Bicycle Safety Guide and Countermeasure Selection System


Example of a bicyclist sharing the lane through a single-lane roundabout - Carl Sundstrom





A modern roundabout is built with a large, usually circular, raised island located at the intersection of two or more streets and may take the place of a signalized intersection. Traffic maneuvers around the circle in a counterclockwise direction, and then turns right onto the desired street. Entering traffic yields to traffic in the roundabout and left-turn movements are eliminated. Unlike a signalized intersection, vehicles generally flow and merge through the roundabout from each approaching street without having to stop. If properly designed, roundabouts force slow intersection speeds and reduce the number of conflict areas.

Roundabouts need to accommodate bicyclists and pedestrians. A properly designed roundabout (through widths and deflection) will have operating speeds that are slow enough for a bicyclist to navigate the roundabout comfortably in mixed traffic. Thus, at roundabout approaches with bike lanes, the bike lane will end and the bicyclist will merge into traffic to navigate through the roundabout. Alternatively, for bicyclists uncomfortable at roundabouts, a bicycle ramp may be provided to the sidewalk such that they may dismount and continue through the intersection using the crosswalks as a pedestrian. However, such ramps may be confused with pedestrian ramps and should be reserved for locations where the higher speeds or traffic volumes may result in uncomfortable conditions for bicyclists. Bike lanes are not recommended in the circulatory roadway of the roundabout.

The interest in mini-roundabouts (single-lane roundabouts with an inscribed diameter between 50 to 90 ft) is also on the rise. This type of roundabout provides the safety and operational benefits of a roundabout with a smaller footprint and lower cost and can be a good solution on lower volume roadways.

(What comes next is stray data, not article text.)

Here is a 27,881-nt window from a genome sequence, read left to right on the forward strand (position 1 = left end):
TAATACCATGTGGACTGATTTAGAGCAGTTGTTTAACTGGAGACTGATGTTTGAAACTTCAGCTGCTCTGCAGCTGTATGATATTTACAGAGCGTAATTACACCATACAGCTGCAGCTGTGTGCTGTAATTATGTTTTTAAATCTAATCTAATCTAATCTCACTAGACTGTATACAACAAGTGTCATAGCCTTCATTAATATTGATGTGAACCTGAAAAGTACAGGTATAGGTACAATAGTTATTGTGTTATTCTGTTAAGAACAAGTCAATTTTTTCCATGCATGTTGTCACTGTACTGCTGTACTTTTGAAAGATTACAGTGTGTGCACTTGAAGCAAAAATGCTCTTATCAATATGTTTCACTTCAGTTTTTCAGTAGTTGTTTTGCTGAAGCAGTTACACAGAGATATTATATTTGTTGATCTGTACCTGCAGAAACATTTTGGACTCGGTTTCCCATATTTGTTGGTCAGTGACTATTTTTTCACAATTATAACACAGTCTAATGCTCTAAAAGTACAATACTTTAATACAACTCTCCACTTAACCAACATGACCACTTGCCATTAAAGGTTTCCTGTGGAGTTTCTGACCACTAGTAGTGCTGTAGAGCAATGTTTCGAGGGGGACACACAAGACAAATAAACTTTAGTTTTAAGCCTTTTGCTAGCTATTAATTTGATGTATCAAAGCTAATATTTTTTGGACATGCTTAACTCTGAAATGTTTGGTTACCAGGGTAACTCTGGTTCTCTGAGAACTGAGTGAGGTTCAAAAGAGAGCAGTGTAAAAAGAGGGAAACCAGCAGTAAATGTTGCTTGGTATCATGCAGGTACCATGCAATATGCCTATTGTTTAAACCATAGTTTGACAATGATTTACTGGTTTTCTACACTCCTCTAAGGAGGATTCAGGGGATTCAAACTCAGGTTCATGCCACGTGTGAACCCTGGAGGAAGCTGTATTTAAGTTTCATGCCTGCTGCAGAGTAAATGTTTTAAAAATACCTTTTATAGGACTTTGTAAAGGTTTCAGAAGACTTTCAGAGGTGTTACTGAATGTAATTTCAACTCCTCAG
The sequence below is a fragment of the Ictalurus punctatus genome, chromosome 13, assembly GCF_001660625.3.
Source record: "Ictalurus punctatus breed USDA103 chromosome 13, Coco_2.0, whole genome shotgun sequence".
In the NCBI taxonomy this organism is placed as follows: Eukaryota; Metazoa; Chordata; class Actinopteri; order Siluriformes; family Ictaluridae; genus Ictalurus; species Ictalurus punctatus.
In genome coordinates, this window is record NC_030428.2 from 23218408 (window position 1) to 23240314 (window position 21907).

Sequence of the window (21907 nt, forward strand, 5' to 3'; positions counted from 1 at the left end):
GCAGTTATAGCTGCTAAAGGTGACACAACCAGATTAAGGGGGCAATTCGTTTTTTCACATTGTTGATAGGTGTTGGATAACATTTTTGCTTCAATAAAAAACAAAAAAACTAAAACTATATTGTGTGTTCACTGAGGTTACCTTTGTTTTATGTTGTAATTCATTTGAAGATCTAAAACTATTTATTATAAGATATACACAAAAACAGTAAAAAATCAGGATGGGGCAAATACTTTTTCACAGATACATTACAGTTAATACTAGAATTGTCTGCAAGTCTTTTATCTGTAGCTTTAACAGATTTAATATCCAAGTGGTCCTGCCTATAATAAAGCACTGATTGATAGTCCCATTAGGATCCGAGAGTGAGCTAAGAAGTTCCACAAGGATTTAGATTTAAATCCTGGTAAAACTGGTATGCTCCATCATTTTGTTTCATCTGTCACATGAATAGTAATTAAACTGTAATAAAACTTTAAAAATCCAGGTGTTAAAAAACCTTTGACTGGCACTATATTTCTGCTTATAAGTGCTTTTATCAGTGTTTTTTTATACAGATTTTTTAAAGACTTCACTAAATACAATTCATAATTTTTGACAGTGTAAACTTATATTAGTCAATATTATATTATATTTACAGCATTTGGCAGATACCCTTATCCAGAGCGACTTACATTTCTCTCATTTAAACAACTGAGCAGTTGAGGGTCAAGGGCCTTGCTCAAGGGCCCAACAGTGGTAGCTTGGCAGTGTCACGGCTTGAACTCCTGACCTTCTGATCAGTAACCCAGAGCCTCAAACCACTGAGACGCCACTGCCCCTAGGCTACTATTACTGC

Multilane roundabouts tend to have higher motor vehicle speeds due to their location on multilane roads and create more conflicts between bicycles (and pedestrians) and motor vehicles. Given these higher speeds and volumes, they can present a challenge to bicyclists and may not make the corridor safer for their use.


Roundabouts are circular intersections designed to eliminate left turns by requiring traffic to exit to the right of the circle. Roundabouts are installed to reduce vehicular speeds; improve safety at intersections through eliminating angle collisions; help traffic flow more efficiently and reduce operational costs when converting from signalized intersections; and help create gateway treatments to signify the entrance of a special district or area.


  • When determining whether to install a roundabout, general considerations include pedestrian and bicycle volumes, effects on pedestrian route directness, the design vehicle, the number of travel lanes, and available rights-of-way.
  • Bike lanes should be discontinued when leading to roundabouts, so bicycles are expected to merge with the flow of traffic.
  • Street widths and/or available right-of-way need to be sufficient to accommodate a properly designed roundabout.
  • Yield lines should be provided at all entries of the roundabout.
  • Roundabouts often work best where the traffic flows are balanced on all approaches.
  • Roundabouts are not recommended if they would increase difficulty for bicyclists navigating the intersection or vehicle delay.
  • Intersections with more than four legs may be good candidates for conversion to roundabouts. An engineering study should be conducted in order to determine where a roundabout would be most appropriate, or if a traditional intersection would be more suitable for the location.
  • Roundabouts are not meant for high-speed roadways. Generally, entry speeds on each leg of the intersection should be designed for about 15-18 mi/h.
  • Roundabouts are typically not appropriate for the intersection of two multilane roads.
  • Intersections near active, at-grade railroad crossings are generally poor candidates for roundabouts because traffic will be blocked in all directions when trains are present.
  • On low speed and volume non-arterial streets, consider installing mini traffic circles, or smaller-scale roundabouts.

Estimated Cost

For neighborhood intersections a roundabout can be installed for approximately $25,000 to $100,000, with landscaped roundabouts raising the cost from $45,000 to $150,000. For arterial streets the cost is approximately $250,000, but can be more than $500,000 depending on the size, site conditions, and whether right-of-way acquisitions are needed. Two-lane roundabouts cost approximately $330,000. Roundabouts usually have lower ongoing maintenance costs than traffic signals, depending on whether the roundabout is landscaped.

Safety Effects

A summary of studies that have looked at the safety effects of roundabouts can be found here.


To view references for this countermeasure group click here.

Case Studies

University Place, Washington